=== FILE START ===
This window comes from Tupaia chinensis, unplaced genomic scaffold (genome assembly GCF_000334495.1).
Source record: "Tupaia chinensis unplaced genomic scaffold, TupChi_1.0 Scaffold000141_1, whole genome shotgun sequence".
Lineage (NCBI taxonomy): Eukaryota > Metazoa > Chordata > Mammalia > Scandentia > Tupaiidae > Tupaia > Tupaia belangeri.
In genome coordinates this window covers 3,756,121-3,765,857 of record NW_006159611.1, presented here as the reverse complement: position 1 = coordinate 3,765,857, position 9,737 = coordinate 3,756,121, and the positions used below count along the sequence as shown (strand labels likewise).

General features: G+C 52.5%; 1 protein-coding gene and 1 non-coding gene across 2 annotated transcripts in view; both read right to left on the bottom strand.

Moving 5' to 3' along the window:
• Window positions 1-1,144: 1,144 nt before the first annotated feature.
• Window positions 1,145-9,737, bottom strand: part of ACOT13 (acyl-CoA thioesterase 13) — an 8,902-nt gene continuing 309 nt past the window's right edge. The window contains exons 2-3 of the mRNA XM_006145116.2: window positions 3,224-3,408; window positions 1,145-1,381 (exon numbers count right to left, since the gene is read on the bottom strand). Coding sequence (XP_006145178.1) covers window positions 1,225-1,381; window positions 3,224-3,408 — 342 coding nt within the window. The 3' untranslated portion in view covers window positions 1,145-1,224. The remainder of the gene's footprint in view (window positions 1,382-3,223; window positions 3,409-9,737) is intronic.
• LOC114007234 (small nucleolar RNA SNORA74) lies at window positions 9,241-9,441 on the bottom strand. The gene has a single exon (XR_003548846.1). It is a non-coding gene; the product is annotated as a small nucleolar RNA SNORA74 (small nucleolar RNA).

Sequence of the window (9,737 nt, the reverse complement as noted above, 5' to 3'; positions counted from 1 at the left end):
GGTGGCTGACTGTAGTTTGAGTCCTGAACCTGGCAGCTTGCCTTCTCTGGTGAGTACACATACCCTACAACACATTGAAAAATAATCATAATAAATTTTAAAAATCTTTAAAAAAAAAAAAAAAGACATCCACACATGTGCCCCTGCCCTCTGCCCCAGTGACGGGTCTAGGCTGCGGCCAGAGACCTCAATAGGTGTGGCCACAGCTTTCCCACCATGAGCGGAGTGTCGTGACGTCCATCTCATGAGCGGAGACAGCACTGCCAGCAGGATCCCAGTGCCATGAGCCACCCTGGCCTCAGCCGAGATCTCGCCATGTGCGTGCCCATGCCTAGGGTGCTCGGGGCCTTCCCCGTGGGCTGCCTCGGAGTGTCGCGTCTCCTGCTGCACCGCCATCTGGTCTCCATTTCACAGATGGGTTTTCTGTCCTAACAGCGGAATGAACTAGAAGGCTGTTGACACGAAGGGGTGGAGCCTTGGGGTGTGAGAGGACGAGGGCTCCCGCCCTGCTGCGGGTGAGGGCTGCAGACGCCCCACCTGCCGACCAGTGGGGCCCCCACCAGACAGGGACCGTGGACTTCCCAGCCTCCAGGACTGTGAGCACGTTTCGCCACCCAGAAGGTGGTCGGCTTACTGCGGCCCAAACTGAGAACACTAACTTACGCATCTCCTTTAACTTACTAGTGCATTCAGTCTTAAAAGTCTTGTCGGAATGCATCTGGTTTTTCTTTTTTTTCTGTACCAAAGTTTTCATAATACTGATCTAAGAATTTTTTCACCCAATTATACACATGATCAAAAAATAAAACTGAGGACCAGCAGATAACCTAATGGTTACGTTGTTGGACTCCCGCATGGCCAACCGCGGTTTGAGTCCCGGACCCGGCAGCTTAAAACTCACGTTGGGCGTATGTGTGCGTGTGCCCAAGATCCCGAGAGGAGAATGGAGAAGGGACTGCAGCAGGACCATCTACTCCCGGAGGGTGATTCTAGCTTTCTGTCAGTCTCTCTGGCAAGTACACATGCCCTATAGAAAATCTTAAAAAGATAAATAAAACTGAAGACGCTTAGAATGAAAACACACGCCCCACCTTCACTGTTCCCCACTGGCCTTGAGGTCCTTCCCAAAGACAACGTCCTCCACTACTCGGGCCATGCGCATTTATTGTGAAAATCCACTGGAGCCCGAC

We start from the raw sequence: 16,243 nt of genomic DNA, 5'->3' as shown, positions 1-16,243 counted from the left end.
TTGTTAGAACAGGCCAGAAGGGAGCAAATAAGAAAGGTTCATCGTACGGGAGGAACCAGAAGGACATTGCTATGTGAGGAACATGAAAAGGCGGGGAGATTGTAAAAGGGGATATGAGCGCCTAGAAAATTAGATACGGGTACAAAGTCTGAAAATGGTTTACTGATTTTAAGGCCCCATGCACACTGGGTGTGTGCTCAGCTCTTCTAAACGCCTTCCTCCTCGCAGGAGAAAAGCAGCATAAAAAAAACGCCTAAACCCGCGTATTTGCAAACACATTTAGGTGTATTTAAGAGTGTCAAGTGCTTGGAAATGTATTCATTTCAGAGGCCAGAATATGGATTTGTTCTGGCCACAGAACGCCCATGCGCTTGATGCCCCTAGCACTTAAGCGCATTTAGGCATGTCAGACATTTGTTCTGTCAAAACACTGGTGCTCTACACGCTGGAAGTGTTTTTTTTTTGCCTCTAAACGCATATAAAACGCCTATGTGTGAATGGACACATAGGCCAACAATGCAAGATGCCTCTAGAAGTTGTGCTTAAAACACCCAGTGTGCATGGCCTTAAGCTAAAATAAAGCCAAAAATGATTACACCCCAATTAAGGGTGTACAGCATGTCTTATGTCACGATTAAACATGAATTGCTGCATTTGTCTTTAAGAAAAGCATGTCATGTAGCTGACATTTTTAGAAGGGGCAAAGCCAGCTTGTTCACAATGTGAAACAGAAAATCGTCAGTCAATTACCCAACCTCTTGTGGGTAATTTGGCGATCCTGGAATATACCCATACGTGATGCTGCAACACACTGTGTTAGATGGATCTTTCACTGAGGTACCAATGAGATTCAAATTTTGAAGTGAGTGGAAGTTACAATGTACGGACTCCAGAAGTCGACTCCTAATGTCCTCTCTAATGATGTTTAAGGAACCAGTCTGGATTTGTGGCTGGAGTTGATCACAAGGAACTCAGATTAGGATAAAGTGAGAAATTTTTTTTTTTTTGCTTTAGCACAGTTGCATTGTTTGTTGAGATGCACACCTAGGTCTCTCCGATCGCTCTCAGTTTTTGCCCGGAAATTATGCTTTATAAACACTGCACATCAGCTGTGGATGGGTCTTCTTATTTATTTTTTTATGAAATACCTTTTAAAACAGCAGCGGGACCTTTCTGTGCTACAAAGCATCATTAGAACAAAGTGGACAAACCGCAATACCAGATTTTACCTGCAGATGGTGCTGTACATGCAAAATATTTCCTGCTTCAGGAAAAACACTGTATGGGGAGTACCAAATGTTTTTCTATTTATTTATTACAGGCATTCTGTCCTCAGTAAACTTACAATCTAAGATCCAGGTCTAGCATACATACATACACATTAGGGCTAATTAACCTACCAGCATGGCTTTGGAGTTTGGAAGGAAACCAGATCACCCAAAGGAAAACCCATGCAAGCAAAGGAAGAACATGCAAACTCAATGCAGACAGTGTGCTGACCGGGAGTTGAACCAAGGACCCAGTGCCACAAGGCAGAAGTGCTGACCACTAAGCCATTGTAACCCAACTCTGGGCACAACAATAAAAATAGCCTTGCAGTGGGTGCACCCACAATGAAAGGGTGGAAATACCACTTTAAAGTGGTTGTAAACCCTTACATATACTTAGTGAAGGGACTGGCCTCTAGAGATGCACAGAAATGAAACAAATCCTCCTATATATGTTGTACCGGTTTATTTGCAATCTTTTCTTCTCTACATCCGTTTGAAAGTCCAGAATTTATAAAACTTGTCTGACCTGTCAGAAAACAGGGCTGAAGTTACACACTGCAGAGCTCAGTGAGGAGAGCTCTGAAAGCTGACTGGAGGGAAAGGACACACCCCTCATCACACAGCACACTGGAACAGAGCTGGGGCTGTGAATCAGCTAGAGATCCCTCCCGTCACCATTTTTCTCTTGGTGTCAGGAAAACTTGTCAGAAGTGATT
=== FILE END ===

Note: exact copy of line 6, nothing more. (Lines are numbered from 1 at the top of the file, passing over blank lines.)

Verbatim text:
Moving 5' to 3' along the window: